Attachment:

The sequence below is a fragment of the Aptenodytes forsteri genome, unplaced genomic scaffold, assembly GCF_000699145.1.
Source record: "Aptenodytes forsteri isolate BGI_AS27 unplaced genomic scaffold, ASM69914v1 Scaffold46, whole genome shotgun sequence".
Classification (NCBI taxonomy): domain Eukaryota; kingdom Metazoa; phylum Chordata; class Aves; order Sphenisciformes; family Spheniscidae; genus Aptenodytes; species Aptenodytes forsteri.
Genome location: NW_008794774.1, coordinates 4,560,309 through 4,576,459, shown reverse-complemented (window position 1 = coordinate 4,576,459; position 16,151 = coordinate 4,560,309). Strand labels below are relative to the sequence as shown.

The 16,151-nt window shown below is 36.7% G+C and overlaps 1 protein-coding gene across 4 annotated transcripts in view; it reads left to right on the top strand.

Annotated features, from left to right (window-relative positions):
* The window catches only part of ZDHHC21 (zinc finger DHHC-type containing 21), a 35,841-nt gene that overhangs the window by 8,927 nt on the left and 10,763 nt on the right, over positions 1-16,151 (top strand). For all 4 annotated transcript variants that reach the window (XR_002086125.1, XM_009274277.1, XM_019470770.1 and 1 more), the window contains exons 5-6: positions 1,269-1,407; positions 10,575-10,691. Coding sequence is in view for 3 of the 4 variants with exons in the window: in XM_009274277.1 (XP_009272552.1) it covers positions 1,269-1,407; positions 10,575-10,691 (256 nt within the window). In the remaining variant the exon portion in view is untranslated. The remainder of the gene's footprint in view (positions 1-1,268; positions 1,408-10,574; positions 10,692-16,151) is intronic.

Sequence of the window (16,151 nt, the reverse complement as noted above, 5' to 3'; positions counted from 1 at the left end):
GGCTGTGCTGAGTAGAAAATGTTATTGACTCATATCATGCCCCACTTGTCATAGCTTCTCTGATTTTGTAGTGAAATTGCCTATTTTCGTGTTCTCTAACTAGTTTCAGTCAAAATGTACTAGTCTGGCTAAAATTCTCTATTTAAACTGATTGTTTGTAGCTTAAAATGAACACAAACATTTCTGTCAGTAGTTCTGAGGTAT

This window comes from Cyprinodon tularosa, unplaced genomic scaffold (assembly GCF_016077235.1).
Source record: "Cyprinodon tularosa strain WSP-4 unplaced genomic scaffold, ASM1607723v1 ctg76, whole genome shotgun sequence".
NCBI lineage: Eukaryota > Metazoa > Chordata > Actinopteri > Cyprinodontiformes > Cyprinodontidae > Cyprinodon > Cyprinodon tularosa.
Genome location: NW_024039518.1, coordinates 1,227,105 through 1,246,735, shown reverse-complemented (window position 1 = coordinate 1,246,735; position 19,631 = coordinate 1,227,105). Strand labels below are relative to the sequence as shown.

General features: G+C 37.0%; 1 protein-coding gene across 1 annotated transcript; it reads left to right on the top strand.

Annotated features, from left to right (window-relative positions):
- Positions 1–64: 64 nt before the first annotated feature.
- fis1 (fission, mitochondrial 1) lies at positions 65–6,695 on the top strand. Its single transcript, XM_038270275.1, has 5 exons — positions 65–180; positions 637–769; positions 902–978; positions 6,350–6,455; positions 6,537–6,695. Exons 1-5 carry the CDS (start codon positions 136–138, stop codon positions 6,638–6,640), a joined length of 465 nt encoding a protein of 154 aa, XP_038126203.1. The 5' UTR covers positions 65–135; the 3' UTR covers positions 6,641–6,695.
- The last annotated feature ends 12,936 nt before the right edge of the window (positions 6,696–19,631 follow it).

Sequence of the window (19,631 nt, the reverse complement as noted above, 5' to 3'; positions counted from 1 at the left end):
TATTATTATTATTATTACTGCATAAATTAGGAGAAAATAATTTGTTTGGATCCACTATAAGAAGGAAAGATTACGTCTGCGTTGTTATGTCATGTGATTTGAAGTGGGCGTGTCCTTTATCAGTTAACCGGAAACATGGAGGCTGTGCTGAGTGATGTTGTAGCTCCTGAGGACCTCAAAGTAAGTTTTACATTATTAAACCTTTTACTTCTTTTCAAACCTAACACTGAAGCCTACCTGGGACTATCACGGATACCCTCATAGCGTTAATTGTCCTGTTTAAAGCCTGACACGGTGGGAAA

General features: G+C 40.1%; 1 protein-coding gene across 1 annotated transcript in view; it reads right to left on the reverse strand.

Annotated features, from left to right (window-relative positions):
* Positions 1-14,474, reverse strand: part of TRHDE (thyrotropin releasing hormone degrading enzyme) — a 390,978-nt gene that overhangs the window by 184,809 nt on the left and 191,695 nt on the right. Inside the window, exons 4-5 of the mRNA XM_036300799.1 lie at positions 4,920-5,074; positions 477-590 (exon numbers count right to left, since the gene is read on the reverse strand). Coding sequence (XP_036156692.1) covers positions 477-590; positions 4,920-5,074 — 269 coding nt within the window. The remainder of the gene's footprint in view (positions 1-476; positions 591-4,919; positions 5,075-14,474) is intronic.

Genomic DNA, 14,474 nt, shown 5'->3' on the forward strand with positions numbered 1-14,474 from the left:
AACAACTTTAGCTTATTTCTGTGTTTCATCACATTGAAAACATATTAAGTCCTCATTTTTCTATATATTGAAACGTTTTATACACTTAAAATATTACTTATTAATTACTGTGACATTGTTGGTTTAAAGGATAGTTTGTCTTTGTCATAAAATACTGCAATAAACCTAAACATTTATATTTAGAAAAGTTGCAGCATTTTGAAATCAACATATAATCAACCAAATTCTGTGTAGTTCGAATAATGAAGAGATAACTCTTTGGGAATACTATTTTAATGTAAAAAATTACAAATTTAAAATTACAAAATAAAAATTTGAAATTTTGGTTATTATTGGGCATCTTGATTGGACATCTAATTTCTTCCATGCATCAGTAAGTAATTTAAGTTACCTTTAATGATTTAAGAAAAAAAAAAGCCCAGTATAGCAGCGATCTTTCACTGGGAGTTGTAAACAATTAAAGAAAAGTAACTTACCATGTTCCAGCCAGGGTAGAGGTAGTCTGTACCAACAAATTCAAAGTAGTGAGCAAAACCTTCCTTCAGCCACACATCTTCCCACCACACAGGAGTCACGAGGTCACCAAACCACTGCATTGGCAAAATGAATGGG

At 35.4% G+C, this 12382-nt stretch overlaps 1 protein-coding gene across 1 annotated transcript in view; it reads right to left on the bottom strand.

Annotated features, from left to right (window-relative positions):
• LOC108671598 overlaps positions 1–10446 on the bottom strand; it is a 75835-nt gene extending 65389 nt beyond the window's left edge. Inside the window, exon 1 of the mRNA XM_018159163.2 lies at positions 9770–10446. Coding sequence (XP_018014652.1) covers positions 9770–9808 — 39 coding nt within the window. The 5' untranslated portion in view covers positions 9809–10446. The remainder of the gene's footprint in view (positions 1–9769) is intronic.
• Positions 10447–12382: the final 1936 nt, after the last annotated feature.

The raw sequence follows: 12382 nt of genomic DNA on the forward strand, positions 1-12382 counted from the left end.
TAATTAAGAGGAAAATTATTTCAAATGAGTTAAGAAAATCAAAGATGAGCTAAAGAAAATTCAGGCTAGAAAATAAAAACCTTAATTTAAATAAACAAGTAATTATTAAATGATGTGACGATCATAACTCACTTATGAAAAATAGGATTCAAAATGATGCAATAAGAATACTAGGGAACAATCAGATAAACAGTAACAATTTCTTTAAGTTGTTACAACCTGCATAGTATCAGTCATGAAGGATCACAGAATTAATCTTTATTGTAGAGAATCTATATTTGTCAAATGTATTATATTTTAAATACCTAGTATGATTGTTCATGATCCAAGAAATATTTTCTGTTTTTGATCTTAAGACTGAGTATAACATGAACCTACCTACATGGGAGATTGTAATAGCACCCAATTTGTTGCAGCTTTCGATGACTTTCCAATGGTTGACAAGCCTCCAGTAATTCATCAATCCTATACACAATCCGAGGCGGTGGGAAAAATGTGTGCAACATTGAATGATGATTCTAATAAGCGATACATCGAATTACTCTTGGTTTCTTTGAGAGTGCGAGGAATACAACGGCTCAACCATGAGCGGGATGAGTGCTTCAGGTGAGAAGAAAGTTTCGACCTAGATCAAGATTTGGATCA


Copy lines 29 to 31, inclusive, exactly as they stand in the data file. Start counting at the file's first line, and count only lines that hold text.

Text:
• Positions 10447–12382: the final 1936 nt, after the last annotated feature.

The raw sequence follows: 12382 nt of genomic DNA on the forward strand, positions 1-12382 counted from the left end.
TAATTAAGAGGAAAATTATTTCAAATGAGTTAAGAAAATCAAAGATGAGCTAAAGAAAATTCAGGCTAGAAAATAAAAACCTTAATTTAAATAAACAAGTAATTATTAAATGATGTGACGATCATAACTCACTTATGAAAAATAGGATTCAAAATGATGCAATAAGAATACTAGGGAACAATCAGATAAACAGTAACAATTTCTTTAAGTTGTTACAACCTGCATAGTATCAGTCATGAAGGATCACAGAATTAATCTTTATTGTAGAGAATCTATATTTGTCAAATGTATTATATTTTAAATACCTAGTATGATTGTTCATGATCCAAGAAATATTTTCTGTTTTTGATCTTAAGACTGAGTATAACATGAACCTACCTACATGGGAGATTGTAATAGCACCCAATTTGTTGCAGCTTTCGATGACTTTCCAATGGTTGACAAGCCTCCAGTAATTCATCAATCCTATACACAATCCGAGGCGGTGGGAAAAATGTGTGCAACATTGAATGATGATTCTAATAAGCGATACATCGAATTACTCTTGGTTTCTTTGAGAGTGCGAGGAATACAACGGCTCAACCATGAGCGGGATGAGTGCTTCAGGTGAGAAGAAAGTTTCGACCTAGATCAAGATTTGGATCA